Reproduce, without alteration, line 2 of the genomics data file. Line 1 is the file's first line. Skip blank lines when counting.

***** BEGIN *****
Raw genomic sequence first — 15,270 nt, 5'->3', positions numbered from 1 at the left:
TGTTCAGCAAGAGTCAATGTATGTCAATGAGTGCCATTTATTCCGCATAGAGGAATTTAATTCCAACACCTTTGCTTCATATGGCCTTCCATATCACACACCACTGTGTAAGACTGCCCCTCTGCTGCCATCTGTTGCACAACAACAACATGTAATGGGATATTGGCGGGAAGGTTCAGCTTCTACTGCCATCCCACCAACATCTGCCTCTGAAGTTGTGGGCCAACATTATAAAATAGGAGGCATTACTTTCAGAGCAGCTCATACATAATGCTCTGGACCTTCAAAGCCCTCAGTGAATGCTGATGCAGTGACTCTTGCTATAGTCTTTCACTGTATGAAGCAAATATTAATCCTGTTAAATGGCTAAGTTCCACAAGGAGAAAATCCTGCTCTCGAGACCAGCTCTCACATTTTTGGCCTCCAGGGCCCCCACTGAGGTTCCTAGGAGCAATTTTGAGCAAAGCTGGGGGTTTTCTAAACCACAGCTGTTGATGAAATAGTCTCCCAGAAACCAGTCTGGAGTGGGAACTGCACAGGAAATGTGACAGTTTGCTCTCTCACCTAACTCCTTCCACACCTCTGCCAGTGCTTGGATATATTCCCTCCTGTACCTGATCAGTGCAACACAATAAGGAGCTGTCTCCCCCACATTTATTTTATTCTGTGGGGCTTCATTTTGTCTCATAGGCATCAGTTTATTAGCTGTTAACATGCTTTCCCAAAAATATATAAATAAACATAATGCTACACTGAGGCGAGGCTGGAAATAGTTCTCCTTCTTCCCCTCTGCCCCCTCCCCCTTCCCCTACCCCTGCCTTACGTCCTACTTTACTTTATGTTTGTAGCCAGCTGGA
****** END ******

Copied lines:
TGTTCAGCAAGAGTCAATGTATGTCAATGAGTGCCATTTATTCCGCATAGAGGAATTTAATTCCAACACCTTTGCTTCATATGGCCTTCCATATCACACACCACTGTGTAAGACTGCCCCTCTGCTGCCATCTGTTGCACAACAACAACATGTAATGGGATATTGGCGGGAAGGTTCAGCTTCTACTGCCATCCCACCAACATCTGCCTCTGAAGTTGTGGGCCAACATTATAAAATAGGAGGCATTACTTTCAGAGCAGCTCATACATAATGCTCTGGACCTTCAAAGCCCTCAGTGAATGCTGATGCAGTGACTCTTGCTATAGTCTTTCACTGTATGAAGCAAATATTAATCCTGTTAAATGGCTAAGTTCCACAAGGAGAAAATCCTGCTCTCGAGACCAGCTCTCACATTTTTGGCCTCCAGGGCCCCCACTGAGGTTCCTAGGAGCAATTTTGAGCAAAGCTGGGGGTTTTCTAAACCACAGCTGTTGATGAAATAGTCTCCCAGAAACCAGTCTGGAGTGGGAACTGCACAGGAAATGTGACAGTTTGCTCTCTCACCTAACTCCTTCCACACCTCTGCCAGTGCTTGGATATATTCCCTCCTGTACCTGATCAGTGCAACACAATAAGGAGCTGTCTCCCCCACATTTATTTTATTCTGTGGGGCTTCATTTTGTCTCATAGGCATCAGTTTATTAGCTGTTAACATGCTTTCCCAAAAATATATAAATAAACATAATGCTACACTGAGGCGAGGCTGGAAATAGTTCTCCTTCTTCCCCTCTGCCCCCTCCCCCTTCCCCTACCCCTGCCTTACGTCCTACTTTACTTTATGTTTGTAGCCAGCTGGA